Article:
Consult vs New patient

DeniseDenise

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If a consult is taking over the care of the patient, is the visit still considered a consult or would it be coded as a new patient?

Thanks for any help.
 

DeniseDenise

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actually I just received my new CPT 2008 today...I think it better explains this situation and I believe the answer is to code it as a consult, the second visit would be an established patient.

Is this how you see it?

Thanks for any help.
 

sbreaker

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Yes, you are correct as long as the criteria for a consult is met first. The consult must be requested by another doc, then the consultant must reply in writing as to the findings and recommendations. If, after all that the consultant takes over care, regular established pt visit codes apply. Hope this helps! Now, I am posting a question. If you have any idea how to handle it, I would love to hear from you!
 

valleycoder

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Im a little confused. Why would that be coded as a consult? If you are taking over care of a patient, i would code that as a new pt. Maybe i am forgetting something but i'm thinking that a consult is when you give advice or an opinion to a requesting provider who will still manage the problem....if you take over care, you are taking that patient as your own...... ????:confused:
 

mmelcam

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I agree, taking over the care of a patient would be considered a new patient visit. A consult is asking for an opinion and you report your findings back to the requesting provider.
 

blindauer

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Im a little confused. Why would that be coded as a consult? If you are taking over care of a patient, i would code that as a new pt. Maybe i am forgetting something but i'm thinking that a consult is when you give advice or an opinion to a requesting provider who will still manage the problem....if you take over care, you are taking that patient as your own...... ????:confused:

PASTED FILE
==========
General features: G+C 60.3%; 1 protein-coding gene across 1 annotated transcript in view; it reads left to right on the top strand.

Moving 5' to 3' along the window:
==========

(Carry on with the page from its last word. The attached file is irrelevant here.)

It should be viewed as a consult unless the criteria for a consult is not met.

What you should have is a written request from a provider (say family practice), that is requesting an opinion of a specialty provider (say urology), for a condition (maybe frequent urination).

The specialty physician (urology) will see the patient and review medical records and the patient and should come to a conclusion. The specialty physician consultant may initiate diagnostic and/or therapeutic services at the same or subsequent visit.

The specialty physician (urology) must reply in writing about the findings and results of the visit. This may just be recommendations of treatment or a statement to assume care for a particular condition. This would go back to the requesting physician (family practice).

Start at the highest level of codes you think it might be, a consult in this case. If the documentation supports a consult, then it is a consult.

If the documentation does not support a consult, but does support a new patient, then it is a new patient.

Just keep working down the possibilities when in doubt, but I would start at the highest level.

I hope that helps some.
 

medmgtalt

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This has come up again today for me. I thought the rule for billing a consult is the three R's...Request from primary, Report from specialist to primary, and Recommendations for treatment. In our case, we are the specialist. We have been coding consults because we meet this criteria BUT we also treat the patient (pain management/anesthesiologist). Now Medicare is questioning every consult we bill for.
 

maysons1703

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If the provider ever treats the patients then it is not considered a consult but considered a new patient. Most of the time consults are actually referrals. Be careful when coding these.
 

Tbarnaby

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re:consult

For me, I focus on the intent of the visit. If the PCP is requesting the opinion of the specialist it is a consult. Even if the specialist orders labs, begins treatment, or sees the patient for the problem in follow up later the original intent of the visit is taht the PCP was looking for the specialist's opinion.
 
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